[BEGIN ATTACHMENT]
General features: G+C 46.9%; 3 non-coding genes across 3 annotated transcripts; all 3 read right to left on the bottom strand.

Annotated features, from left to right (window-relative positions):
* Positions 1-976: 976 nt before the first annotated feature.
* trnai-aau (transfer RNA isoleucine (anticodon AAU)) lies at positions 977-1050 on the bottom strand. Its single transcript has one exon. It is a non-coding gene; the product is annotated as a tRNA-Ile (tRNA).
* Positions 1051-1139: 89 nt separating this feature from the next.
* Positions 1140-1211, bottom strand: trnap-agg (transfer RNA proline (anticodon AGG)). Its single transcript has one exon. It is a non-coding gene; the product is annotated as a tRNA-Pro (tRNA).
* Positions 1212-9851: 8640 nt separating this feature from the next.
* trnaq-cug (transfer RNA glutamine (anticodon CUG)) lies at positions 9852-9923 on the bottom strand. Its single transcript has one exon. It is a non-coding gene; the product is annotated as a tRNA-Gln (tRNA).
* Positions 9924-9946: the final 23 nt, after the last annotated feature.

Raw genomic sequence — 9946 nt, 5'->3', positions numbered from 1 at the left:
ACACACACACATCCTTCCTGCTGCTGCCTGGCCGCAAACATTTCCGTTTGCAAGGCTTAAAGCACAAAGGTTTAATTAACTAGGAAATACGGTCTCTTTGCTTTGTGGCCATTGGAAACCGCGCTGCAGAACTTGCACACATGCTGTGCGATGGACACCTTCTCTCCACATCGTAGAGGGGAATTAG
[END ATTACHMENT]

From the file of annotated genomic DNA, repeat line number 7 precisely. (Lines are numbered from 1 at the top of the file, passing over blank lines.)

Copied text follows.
* Positions 1212-9851: 8640 nt separating this feature from the next.